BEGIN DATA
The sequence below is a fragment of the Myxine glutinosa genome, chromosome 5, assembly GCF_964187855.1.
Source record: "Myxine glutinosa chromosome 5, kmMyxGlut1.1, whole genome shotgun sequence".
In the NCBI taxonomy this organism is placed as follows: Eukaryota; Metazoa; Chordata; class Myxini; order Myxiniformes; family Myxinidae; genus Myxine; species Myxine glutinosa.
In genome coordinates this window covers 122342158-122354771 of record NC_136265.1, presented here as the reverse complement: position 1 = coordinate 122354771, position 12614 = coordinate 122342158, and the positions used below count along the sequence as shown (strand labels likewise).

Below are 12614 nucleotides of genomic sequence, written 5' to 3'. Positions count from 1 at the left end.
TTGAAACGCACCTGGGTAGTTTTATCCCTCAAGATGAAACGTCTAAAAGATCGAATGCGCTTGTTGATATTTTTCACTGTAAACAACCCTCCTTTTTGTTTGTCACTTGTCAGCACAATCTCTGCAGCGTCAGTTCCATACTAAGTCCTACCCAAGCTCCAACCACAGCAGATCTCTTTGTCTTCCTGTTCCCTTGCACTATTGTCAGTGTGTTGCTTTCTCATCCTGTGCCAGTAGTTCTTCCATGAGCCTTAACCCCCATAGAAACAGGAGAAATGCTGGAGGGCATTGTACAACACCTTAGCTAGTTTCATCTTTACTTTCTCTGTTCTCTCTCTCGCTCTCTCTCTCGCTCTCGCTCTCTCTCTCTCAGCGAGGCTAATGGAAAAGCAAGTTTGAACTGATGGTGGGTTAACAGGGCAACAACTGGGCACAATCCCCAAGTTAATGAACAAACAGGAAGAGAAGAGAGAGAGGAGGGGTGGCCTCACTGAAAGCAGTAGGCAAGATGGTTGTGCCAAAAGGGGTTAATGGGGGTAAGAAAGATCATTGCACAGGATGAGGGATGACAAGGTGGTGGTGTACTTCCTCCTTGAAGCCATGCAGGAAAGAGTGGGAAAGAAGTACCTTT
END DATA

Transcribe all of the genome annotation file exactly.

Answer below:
The sequence below is a fragment of the Myxine glutinosa genome, chromosome 5, assembly GCF_964187855.1.
Source record: "Myxine glutinosa chromosome 5, kmMyxGlut1.1, whole genome shotgun sequence".
In the NCBI taxonomy this organism is placed as follows: Eukaryota; Metazoa; Chordata; class Myxini; order Myxiniformes; family Myxinidae; genus Myxine; species Myxine glutinosa.
In genome coordinates this window covers 122342158-122354771 of record NC_136265.1, presented here as the reverse complement: position 1 = coordinate 122354771, position 12614 = coordinate 122342158, and the positions used below count along the sequence as shown (strand labels likewise).

Below are 12614 nucleotides of genomic sequence, written 5' to 3'. Positions count from 1 at the left end.
TTGAAACGCACCTGGGTAGTTTTATCCCTCAAGATGAAACGTCTAAAAGATCGAATGCGCTTGTTGATATTTTTCACTGTAAACAACCCTCCTTTTTGTTTGTCACTTGTCAGCACAATCTCTGCAGCGTCAGTTCCATACTAAGTCCTACCCAAGCTCCAACCACAGCAGATCTCTTTGTCTTCCTGTTCCCTTGCACTATTGTCAGTGTGTTGCTTTCTCATCCTGTGCCAGTAGTTCTTCCATGAGCCTTAACCCCCATAGAAACAGGAGAAATGCTGGAGGGCATTGTACAACACCTTAGCTAGTTTCATCTTTACTTTCTCTGTTCTCTCTCTCGCTCTCTCTCTCGCTCTCGCTCTCTCTCTCTCAGCGAGGCTAATGGAAAAGCAAGTTTGAACTGATGGTGGGTTAACAGGGCAACAACTGGGCACAATCCCCAAGTTAATGAACAAACAGGAAGAGAAGAGAGAGAGGAGGGGTGGCCTCACTGAAAGCAGTAGGCAAGATGGTTGTGCCAAAAGGGGTTAATGGGGGTAAGAAAGATCATTGCACAGGATGAGGGATGACAAGGTGGTGGTGTACTTCCTCCTTGAAGCCATGCAGGAAAGAGTGGGAAAGAAGTACCTTT